Maverick Republican Sen. John McCain of Arizona, in a widening rift with President Bush and his party's dominant conservative wing, is talking with advisers about leaving the GOP and launching a third-party challenge to Bush in 2004, those close to the senator say.
Such a move is not imminent, they say. For the near term, McCain, who upset Bush in the 2000 New Hampshire primary and won 5 million primary-season votes, will work to build a centrist faction within the GOP to mirror the moderate "New Democrats."
But if Bush struggles as president, and if McCain loses on key issues such as defense funding and campaign finance reform, advisers say he may challenge Bush in the same way the reformist Teddy Roosevelt, McCain's hero, battled a conservative Republican, William Howard Taft, in 1912.
This weekend, McCain is hosting the Senate Democratic leader, Thomas A. Daschle (S.D.), at his home in Sedona, Ariz. His office called it a "social event," but McCain has met privately to discuss party switching with at least three Democratic senators -- Daschle, Edward M. Kennedy (Mass.) and John Edwards (N.C.).
On Thursday, four McCain loyalists -- campaign strategist John Weaver, legislative director Daniel McKivergan, Weekly Standard magazine publisher William Kristol and Hudson Institute scholar Marshall Wittmann -- met over lunch to debate whether McCain should quit the GOP.
McCain met in recent weeks with Will Marshall, a top official of the Democratic Leadership Council, to discuss similarities over national service, tax and environmental policies. "I was struck by how much we were in common," Marshall said. "It's an intriguing development."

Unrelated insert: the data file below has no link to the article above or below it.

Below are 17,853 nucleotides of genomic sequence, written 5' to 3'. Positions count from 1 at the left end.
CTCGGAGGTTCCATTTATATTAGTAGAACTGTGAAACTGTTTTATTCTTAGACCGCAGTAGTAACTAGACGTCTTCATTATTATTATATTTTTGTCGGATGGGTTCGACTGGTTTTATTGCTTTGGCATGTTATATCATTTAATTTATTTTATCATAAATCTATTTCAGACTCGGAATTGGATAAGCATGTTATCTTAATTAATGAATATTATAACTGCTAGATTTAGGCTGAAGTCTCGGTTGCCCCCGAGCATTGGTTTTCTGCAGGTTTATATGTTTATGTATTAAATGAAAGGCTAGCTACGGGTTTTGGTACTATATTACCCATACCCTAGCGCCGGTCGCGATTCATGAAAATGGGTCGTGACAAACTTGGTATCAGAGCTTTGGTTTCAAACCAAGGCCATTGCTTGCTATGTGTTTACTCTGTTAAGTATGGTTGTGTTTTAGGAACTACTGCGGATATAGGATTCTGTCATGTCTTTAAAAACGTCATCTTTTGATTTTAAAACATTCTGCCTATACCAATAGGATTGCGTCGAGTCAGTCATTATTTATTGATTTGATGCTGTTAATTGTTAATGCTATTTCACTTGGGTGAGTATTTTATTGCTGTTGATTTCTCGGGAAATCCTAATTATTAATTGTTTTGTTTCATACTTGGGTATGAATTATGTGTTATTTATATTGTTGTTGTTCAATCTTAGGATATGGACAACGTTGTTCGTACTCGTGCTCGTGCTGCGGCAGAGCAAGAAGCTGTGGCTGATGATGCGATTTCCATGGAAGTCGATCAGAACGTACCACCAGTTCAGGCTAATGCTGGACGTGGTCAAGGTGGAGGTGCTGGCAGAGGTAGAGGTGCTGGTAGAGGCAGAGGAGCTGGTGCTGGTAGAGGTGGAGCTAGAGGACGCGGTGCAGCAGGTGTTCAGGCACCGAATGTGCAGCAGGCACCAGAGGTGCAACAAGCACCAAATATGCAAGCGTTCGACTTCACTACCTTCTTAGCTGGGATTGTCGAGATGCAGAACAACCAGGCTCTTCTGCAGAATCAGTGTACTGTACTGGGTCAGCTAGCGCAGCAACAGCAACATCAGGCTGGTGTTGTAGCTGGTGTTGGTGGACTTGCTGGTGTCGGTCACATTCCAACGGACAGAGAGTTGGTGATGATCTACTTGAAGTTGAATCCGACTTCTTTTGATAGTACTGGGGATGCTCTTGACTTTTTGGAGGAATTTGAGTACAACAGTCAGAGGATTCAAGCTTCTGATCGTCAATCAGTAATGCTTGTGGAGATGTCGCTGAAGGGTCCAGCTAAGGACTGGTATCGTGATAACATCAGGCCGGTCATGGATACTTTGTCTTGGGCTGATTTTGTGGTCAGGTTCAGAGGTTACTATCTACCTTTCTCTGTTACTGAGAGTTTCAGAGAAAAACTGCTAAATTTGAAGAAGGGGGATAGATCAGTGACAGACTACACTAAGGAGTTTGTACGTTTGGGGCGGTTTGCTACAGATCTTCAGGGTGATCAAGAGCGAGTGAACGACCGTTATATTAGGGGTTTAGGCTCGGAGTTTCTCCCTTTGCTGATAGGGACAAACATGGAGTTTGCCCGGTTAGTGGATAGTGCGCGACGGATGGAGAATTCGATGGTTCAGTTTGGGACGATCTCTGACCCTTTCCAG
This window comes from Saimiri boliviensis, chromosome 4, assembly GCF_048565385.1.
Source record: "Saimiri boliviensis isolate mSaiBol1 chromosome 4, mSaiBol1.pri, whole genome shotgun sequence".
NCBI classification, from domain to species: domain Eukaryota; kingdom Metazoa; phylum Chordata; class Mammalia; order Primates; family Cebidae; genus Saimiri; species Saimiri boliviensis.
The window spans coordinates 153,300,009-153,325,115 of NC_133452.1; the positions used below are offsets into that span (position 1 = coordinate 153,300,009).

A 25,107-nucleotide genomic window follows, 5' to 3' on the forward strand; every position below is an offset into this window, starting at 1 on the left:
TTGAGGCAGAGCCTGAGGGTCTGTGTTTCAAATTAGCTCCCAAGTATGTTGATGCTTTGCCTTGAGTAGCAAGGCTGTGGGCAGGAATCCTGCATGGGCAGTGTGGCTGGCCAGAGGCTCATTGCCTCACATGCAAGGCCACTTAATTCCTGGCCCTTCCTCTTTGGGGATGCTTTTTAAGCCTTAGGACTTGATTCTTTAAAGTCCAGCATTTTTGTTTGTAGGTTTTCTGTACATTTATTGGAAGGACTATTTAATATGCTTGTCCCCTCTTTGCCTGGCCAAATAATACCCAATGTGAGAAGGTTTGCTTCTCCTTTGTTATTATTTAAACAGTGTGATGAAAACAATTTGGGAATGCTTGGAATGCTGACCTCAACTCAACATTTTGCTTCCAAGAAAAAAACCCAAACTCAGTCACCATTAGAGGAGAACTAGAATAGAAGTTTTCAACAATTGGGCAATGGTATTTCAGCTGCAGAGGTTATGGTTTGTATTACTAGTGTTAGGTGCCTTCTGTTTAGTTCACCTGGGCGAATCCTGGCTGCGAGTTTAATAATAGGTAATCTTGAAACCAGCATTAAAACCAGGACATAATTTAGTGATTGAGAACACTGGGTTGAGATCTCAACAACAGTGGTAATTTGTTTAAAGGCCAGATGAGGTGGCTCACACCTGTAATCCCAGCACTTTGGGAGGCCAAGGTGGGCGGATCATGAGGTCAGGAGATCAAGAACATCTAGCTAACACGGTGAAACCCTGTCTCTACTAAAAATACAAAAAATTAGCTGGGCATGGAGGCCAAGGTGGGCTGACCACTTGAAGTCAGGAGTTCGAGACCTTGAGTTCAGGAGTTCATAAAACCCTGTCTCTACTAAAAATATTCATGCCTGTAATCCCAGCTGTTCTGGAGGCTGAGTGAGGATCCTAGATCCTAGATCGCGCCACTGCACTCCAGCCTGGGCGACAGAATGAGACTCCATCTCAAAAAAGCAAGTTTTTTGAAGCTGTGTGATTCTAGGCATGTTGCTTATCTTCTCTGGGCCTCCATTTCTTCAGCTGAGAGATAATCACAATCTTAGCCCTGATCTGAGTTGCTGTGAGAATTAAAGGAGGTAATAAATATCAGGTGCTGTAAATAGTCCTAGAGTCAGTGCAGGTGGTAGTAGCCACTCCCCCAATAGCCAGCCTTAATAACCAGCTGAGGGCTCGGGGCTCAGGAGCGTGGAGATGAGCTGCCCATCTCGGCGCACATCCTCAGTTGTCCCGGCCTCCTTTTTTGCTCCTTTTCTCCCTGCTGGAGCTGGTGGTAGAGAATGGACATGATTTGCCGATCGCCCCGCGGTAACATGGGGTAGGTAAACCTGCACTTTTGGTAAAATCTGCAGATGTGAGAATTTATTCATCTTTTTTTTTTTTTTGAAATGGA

Over the last two years, McCain has undergone a virtual ideological conversion, severing almost all ties to the right wing of the GOP. In addition to supporting legislation adamantly opposed by most of his Republican colleagues, he has joined Democrats in becoming a leading sponsor of patients' rights, fewer tax breaks for the rich and new gun control measures.
Asked if he plans to run for president again as a Republican or independent, McCain said, "I don't envision running again." He said Democrats "approached me a couple of times" to discuss party switching, but he said he told them he has "no cause to leave the Republican Party, period." He said his willingness to talk should not be interpreted as a signal of his willingness to abandon the GOP. McCain aides say his only goal for the moment is to influence the Republican Party.
But McCain's confidants and advisers -- some of the same people who persuaded him to launch his presidential candidacy for 2000 -- are pushing him in that direction.
"I would say it's fifty-fifty right now -- it's an open question right down the middle," said Wittmann. If Bush were to veto campaign finance reform or the House were to kill it, "that could be a precipitating event," he said.
Kristol added: "I think McCain honestly doesn't know what he's going to do but is open to all possibilities."
Whether or not McCain leaves the GOP, he has transformed himself from quirky conservative before the 2000 campaign to spokesman for an embattled progressive wing of the Republican Party today. Whatever McCain does, it is clear he will continue to be a thorn in the side of Bush, who is already weakened by the defection from the GOP of moderate Sen. James M. Jeffords of Vermont.